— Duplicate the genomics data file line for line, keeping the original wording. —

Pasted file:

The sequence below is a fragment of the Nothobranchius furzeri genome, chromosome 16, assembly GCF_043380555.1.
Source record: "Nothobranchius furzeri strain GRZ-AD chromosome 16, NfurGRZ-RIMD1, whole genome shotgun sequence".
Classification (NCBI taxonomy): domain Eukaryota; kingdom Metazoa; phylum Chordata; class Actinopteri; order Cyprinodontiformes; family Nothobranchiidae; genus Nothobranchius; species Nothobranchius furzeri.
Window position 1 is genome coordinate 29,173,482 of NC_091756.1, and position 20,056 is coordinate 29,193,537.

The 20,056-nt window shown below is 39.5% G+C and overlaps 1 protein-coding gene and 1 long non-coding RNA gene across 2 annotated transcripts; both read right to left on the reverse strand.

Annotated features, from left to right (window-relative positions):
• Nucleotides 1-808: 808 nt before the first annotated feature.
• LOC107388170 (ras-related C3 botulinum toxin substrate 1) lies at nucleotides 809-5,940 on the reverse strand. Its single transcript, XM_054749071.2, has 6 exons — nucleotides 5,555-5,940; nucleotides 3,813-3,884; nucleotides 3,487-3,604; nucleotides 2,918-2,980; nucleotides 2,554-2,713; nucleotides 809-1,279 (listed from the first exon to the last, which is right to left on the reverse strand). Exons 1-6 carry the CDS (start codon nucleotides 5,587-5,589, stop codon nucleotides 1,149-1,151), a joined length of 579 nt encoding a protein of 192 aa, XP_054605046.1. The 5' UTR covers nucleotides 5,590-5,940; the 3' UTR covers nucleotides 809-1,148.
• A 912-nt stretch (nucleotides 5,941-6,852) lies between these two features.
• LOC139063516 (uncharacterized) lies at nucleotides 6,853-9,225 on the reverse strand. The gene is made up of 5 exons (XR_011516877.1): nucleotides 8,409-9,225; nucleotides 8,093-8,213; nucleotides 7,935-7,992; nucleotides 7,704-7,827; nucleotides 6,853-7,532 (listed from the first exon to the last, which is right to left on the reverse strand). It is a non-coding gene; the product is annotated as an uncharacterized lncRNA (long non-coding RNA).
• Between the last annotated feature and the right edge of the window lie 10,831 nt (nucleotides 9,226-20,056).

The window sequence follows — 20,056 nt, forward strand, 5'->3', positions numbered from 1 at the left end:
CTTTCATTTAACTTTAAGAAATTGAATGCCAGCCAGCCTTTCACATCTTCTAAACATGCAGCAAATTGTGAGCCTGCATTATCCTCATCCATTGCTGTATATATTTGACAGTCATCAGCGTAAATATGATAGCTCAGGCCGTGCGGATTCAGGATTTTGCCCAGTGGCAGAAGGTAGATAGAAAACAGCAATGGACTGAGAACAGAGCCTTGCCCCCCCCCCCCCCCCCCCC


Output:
The sequence below is a fragment of the Nothobranchius furzeri genome, chromosome 16, assembly GCF_043380555.1.
Source record: "Nothobranchius furzeri strain GRZ-AD chromosome 16, NfurGRZ-RIMD1, whole genome shotgun sequence".
Classification (NCBI taxonomy): domain Eukaryota; kingdom Metazoa; phylum Chordata; class Actinopteri; order Cyprinodontiformes; family Nothobranchiidae; genus Nothobranchius; species Nothobranchius furzeri.
Window position 1 is genome coordinate 29,173,482 of NC_091756.1, and position 20,056 is coordinate 29,193,537.

The 20,056-nt window shown below is 39.5% G+C and overlaps 1 protein-coding gene and 1 long non-coding RNA gene across 2 annotated transcripts; both read right to left on the reverse strand.

Annotated features, from left to right (window-relative positions):
• Nucleotides 1-808: 808 nt before the first annotated feature.
• LOC107388170 (ras-related C3 botulinum toxin substrate 1) lies at nucleotides 809-5,940 on the reverse strand. Its single transcript, XM_054749071.2, has 6 exons — nucleotides 5,555-5,940; nucleotides 3,813-3,884; nucleotides 3,487-3,604; nucleotides 2,918-2,980; nucleotides 2,554-2,713; nucleotides 809-1,279 (listed from the first exon to the last, which is right to left on the reverse strand). Exons 1-6 carry the CDS (start codon nucleotides 5,587-5,589, stop codon nucleotides 1,149-1,151), a joined length of 579 nt encoding a protein of 192 aa, XP_054605046.1. The 5' UTR covers nucleotides 5,590-5,940; the 3' UTR covers nucleotides 809-1,148.
• A 912-nt stretch (nucleotides 5,941-6,852) lies between these two features.
• LOC139063516 (uncharacterized) lies at nucleotides 6,853-9,225 on the reverse strand. The gene is made up of 5 exons (XR_011516877.1): nucleotides 8,409-9,225; nucleotides 8,093-8,213; nucleotides 7,935-7,992; nucleotides 7,704-7,827; nucleotides 6,853-7,532 (listed from the first exon to the last, which is right to left on the reverse strand). It is a non-coding gene; the product is annotated as an uncharacterized lncRNA (long non-coding RNA).
• Between the last annotated feature and the right edge of the window lie 10,831 nt (nucleotides 9,226-20,056).

The window sequence follows — 20,056 nt, forward strand, 5'->3', positions numbered from 1 at the left end:
CTTTCATTTAACTTTAAGAAATTGAATGCCAGCCAGCCTTTCACATCTTCTAAACATGCAGCAAATTGTGAGCCTGCATTATCCTCATCCATTGCTGTATATATTTGACAGTCATCAGCGTAAATATGATAGCTCAGGCCGTGCGGATTCAGGATTTTGCCCAGTGGCAGAAGGTAGATAGAAAACAGCAATGGACTGAGAACAGAGCCTTGCCCCCCCCCCCCCCCCCCCC